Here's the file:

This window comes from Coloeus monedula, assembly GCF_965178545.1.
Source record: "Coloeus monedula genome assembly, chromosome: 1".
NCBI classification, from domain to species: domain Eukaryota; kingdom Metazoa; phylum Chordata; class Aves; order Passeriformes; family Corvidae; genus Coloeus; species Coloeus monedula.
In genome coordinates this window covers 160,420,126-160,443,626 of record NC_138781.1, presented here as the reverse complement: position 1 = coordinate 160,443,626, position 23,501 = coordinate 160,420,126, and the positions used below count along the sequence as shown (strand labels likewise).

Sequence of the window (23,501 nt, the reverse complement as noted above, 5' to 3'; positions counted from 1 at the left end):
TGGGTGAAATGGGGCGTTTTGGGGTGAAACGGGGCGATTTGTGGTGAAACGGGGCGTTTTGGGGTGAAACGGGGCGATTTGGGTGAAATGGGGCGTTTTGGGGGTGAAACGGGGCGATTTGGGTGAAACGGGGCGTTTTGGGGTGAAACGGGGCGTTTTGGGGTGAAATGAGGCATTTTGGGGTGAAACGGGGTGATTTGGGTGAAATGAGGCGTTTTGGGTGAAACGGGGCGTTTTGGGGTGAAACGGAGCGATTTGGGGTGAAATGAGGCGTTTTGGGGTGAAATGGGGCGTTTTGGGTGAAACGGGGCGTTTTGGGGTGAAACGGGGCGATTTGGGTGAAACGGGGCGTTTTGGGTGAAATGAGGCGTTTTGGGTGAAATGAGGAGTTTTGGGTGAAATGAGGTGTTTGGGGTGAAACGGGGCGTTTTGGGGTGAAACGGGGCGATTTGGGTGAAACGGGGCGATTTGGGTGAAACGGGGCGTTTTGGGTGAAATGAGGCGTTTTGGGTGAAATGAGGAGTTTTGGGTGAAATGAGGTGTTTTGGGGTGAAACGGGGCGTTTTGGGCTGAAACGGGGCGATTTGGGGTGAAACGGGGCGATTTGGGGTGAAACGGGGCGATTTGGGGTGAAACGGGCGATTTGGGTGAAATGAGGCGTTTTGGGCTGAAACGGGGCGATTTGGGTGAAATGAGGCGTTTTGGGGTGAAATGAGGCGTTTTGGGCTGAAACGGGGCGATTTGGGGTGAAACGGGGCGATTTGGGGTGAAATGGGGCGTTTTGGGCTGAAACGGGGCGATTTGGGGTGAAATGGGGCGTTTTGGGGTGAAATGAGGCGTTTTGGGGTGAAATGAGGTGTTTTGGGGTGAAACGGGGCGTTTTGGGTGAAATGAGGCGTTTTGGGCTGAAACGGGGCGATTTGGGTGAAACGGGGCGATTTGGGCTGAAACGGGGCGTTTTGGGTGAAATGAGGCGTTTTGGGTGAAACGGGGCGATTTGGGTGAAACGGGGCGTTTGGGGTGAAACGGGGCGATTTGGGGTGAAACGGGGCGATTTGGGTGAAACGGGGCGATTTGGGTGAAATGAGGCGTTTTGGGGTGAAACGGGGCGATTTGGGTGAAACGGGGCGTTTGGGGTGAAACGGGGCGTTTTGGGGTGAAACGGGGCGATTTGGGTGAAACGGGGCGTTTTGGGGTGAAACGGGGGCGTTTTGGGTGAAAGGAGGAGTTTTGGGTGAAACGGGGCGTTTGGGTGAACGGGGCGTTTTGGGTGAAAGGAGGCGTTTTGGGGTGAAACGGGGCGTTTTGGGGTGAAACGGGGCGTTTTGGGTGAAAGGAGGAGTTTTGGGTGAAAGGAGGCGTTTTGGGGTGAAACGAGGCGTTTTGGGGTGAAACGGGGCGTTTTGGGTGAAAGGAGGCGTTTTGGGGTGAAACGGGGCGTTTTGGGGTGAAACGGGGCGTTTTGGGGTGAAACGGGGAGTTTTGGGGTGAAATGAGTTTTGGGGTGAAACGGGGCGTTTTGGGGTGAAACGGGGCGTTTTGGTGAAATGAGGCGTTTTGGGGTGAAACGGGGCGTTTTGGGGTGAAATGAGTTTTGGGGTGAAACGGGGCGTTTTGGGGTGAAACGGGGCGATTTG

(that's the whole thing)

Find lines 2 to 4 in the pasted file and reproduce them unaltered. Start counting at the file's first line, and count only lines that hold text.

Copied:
Source record: "Coloeus monedula genome assembly, chromosome: 1".
NCBI classification, from domain to species: domain Eukaryota; kingdom Metazoa; phylum Chordata; class Aves; order Passeriformes; family Corvidae; genus Coloeus; species Coloeus monedula.
In genome coordinates this window covers 160,420,126-160,443,626 of record NC_138781.1, presented here as the reverse complement: position 1 = coordinate 160,443,626, position 23,501 = coordinate 160,420,126, and the positions used below count along the sequence as shown (strand labels likewise).